Plenty of detail then from a humble snapshot. Sadly neither of the ladies has added their names to the back, so we will probably never know who they were.
Although walkies were large part of seaside photographer’s income, they would turn their hand to other types of informal outdoor portraits. Crowd scene seem to have been very popular, both with the photographer (who could count on a number of sales from the same image) and clearly by the looks of it the people in the photo.
I have yet to get a proper handle on these crowd views. It’s tempting to suggest they were large groups of people from one town all together on a day trip, but nothing here confirms this. Perhaps photographers stood on a stepladder, set up their gear and then had an assistant round people up for the photo? Either way they are really interesting images, and seem to date mostly from the early 1920s, in this case October 1st 1921. It seems unlikely tickets would be handed out, so the crowd were perhaps directed to a kiosk later in the day. If anybody has any further information please get in touch
This card was taken by Bailey, a seaside photography business based in Bournemouth at the quaintly named Glenn Fern Studio, and at 228A Old Christchurch Road. From what I have seen they also photographed passengers on boat trips and people sat on the beach in deckchairs. The company story is featured on the site here.
Let us hope the walkie cameraman who took this had his street trader license all in order! Maybe it was just automatic reflex to take the shot and worry about it afterwards. But whatever the case, the young Bobby shown here must have later gone and purchased the strip of photos, of which one lone survivor was added to our archive recently. I don’t think there is enough detail in the print for me to discover what force he was in (although I will rescan it as hi-res to see), and it is not marked in any way to identify the town. Still, it’s a walkie first as far as I am concerned.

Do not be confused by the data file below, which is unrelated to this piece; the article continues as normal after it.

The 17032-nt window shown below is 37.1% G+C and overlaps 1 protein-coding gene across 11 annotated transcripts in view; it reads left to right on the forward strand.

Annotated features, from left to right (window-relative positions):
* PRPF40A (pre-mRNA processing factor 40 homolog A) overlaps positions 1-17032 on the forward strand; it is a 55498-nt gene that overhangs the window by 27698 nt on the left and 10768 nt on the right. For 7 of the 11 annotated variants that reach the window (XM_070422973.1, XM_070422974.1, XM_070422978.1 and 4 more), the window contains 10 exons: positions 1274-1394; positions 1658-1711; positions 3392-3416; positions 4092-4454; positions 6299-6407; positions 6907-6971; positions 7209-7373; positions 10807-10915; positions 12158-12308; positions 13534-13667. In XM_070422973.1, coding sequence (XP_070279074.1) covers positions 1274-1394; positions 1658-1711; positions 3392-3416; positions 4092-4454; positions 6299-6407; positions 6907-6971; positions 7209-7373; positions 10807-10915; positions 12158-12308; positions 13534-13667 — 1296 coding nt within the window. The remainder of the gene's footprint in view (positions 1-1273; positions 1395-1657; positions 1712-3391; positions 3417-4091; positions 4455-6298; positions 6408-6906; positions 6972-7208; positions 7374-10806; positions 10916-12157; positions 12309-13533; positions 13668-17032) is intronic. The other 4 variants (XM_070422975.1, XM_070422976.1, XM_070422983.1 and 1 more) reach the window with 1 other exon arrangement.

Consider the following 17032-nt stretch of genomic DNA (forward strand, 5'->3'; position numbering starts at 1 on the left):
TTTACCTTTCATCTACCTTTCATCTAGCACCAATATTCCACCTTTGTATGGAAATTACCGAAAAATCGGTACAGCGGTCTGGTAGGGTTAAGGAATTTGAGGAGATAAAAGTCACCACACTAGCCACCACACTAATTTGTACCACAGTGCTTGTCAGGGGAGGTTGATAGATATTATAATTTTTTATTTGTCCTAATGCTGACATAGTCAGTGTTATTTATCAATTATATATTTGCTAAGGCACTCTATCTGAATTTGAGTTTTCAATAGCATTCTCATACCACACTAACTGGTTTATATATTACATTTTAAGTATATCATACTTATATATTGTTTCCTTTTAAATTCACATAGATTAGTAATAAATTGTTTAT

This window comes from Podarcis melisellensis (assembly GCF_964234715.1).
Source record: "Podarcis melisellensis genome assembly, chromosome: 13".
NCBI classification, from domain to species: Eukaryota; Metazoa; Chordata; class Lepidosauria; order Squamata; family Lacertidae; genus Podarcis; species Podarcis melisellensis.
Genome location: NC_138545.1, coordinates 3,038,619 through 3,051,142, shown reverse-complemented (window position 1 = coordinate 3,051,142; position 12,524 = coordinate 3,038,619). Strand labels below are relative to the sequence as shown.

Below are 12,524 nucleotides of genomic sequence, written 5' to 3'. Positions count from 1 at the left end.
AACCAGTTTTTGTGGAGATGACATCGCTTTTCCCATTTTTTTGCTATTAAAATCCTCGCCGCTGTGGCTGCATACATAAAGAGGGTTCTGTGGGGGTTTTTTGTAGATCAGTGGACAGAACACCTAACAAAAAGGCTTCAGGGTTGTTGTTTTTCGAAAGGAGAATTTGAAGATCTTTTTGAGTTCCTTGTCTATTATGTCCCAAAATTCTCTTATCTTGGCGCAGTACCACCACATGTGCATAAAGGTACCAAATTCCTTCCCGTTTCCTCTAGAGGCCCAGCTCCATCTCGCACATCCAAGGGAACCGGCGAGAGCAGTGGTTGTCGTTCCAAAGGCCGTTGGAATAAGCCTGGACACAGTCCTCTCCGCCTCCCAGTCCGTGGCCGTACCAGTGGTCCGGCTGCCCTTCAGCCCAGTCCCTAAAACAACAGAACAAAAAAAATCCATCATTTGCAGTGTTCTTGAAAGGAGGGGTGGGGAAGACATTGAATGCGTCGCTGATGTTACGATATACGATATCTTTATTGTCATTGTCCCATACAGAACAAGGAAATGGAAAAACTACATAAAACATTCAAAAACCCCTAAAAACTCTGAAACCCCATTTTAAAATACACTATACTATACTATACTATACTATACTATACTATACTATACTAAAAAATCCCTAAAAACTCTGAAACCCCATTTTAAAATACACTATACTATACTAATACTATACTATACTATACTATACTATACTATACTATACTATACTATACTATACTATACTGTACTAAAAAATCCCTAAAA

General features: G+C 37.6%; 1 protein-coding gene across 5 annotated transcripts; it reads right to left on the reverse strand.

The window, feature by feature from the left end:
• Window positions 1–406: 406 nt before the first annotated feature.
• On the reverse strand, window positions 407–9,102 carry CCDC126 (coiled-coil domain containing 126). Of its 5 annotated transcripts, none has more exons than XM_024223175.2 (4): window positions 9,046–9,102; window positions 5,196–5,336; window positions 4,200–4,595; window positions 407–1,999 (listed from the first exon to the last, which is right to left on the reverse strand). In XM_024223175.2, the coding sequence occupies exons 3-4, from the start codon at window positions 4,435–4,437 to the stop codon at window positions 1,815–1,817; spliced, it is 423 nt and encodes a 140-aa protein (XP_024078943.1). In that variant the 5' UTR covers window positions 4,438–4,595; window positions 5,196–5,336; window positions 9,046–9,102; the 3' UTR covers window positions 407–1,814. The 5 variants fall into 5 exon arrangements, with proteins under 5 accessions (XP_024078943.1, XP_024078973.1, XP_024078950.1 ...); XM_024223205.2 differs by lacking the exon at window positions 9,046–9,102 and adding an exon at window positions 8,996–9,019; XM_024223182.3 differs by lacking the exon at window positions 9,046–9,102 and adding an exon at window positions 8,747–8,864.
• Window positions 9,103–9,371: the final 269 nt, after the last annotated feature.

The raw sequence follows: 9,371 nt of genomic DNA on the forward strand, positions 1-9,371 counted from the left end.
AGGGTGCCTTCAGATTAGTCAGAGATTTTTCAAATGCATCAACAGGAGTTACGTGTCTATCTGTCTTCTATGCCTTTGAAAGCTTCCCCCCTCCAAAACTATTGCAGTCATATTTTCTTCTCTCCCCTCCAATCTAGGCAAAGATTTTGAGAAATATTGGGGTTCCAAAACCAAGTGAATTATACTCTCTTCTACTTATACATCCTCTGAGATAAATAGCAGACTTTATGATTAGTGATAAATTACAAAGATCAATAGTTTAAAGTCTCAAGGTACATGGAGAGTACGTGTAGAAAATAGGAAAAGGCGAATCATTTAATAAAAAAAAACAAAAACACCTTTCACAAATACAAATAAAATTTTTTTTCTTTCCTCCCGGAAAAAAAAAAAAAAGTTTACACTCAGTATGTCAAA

Paul Godfrey has alerted me to yet another variation on the seaside souvenir photograph; not a “walkie” but the “ridie”!
A small home built child sized open carriage, set on what look like old pram tyres, attached to two skilfully made smaller scale model horses, all laid onto planking covered with sand. The particular coach was on the front at Great Yarmouth during the late twenties and into the thirties. This postcard was taken in 1932 and on the side the photographer has written a little ditty: “We are having all the fun and spree, at Great Yarmouth by the silvery sea.”
The carriage reappeared after the war, but a different one decorated with the Coronation Year 1953 motif has been seen. The horses in this case are clearly old rocking horses. It may be that the idea was confined to Great Yarmouth, but let me know if you have any examples or remember seeing it.